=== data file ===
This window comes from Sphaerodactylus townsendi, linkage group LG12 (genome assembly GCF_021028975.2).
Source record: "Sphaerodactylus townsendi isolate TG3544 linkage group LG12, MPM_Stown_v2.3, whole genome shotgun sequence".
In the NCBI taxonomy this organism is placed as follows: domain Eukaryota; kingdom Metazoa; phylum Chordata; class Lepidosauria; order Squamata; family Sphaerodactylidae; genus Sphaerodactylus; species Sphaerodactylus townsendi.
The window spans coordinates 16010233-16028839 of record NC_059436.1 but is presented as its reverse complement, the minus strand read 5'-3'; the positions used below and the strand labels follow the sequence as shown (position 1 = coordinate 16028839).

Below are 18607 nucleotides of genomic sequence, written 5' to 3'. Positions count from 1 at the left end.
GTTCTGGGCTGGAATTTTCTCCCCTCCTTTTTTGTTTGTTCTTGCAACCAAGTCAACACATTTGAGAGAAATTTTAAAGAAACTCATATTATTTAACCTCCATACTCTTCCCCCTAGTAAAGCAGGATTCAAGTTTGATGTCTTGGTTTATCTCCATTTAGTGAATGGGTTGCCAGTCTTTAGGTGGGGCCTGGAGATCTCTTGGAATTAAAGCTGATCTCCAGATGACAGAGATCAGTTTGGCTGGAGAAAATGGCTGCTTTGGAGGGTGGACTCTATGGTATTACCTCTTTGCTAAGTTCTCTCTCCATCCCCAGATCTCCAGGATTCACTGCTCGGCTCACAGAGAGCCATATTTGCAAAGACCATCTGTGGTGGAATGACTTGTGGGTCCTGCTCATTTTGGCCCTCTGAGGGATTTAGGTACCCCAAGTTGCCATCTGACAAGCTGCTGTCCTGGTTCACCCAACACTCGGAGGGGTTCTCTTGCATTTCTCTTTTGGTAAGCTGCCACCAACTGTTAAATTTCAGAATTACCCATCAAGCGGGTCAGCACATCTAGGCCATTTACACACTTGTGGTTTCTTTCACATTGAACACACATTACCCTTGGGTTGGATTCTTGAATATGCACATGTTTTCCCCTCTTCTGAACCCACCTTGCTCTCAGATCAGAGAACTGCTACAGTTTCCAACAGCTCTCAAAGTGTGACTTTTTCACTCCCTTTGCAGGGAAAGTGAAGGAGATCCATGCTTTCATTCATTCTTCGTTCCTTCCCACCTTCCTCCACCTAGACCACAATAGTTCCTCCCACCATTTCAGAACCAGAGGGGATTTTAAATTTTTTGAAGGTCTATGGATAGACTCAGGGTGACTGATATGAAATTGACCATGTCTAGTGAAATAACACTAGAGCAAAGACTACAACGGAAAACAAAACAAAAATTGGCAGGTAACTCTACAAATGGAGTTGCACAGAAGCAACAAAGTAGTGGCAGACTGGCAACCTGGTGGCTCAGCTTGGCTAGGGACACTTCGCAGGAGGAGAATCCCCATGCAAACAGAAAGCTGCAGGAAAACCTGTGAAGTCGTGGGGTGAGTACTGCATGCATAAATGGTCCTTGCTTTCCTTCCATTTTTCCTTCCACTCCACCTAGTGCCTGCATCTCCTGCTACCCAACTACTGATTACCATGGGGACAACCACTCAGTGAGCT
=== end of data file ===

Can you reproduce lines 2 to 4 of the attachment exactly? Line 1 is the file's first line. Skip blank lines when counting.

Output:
Source record: "Sphaerodactylus townsendi isolate TG3544 linkage group LG12, MPM_Stown_v2.3, whole genome shotgun sequence".
In the NCBI taxonomy this organism is placed as follows: domain Eukaryota; kingdom Metazoa; phylum Chordata; class Lepidosauria; order Squamata; family Sphaerodactylidae; genus Sphaerodactylus; species Sphaerodactylus townsendi.
The window spans coordinates 16010233-16028839 of record NC_059436.1 but is presented as its reverse complement, the minus strand read 5'-3'; the positions used below and the strand labels follow the sequence as shown (position 1 = coordinate 16028839).